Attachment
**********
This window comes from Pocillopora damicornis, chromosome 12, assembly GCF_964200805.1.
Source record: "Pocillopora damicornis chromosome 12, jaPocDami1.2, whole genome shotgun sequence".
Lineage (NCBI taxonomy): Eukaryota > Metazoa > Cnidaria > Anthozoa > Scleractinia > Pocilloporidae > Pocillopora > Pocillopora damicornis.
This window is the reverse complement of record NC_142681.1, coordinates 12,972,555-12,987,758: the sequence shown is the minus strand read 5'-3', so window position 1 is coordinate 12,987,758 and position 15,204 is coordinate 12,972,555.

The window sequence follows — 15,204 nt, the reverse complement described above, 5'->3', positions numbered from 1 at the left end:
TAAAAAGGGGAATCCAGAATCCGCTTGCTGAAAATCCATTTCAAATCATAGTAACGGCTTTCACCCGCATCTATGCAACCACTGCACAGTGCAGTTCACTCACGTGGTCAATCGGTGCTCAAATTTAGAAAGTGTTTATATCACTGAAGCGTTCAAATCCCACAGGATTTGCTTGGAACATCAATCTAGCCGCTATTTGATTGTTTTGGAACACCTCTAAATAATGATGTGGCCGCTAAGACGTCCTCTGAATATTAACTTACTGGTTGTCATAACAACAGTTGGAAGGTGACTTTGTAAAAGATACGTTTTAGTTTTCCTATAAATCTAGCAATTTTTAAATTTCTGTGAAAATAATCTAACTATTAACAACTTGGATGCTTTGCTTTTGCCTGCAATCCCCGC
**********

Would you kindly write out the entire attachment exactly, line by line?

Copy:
This window comes from Pocillopora damicornis, chromosome 12, assembly GCF_964200805.1.
Source record: "Pocillopora damicornis chromosome 12, jaPocDami1.2, whole genome shotgun sequence".
Lineage (NCBI taxonomy): Eukaryota > Metazoa > Cnidaria > Anthozoa > Scleractinia > Pocilloporidae > Pocillopora > Pocillopora damicornis.
This window is the reverse complement of record NC_142681.1, coordinates 12,972,555-12,987,758: the sequence shown is the minus strand read 5'-3', so window position 1 is coordinate 12,987,758 and position 15,204 is coordinate 12,972,555.

The window sequence follows — 15,204 nt, the reverse complement described above, 5'->3', positions numbered from 1 at the left end:
TAAAAAGGGGAATCCAGAATCCGCTTGCTGAAAATCCATTTCAAATCATAGTAACGGCTTTCACCCGCATCTATGCAACCACTGCACAGTGCAGTTCACTCACGTGGTCAATCGGTGCTCAAATTTAGAAAGTGTTTATATCACTGAAGCGTTCAAATCCCACAGGATTTGCTTGGAACATCAATCTAGCCGCTATTTGATTGTTTTGGAACACCTCTAAATAATGATGTGGCCGCTAAGACGTCCTCTGAATATTAACTTACTGGTTGTCATAACAACAGTTGGAAGGTGACTTTGTAAAAGATACGTTTTAGTTTTCCTATAAATCTAGCAATTTTTAAATTTCTGTGAAAATAATCTAACTATTAACAACTTGGATGCTTTGCTTTTGCCTGCAATCCCCGC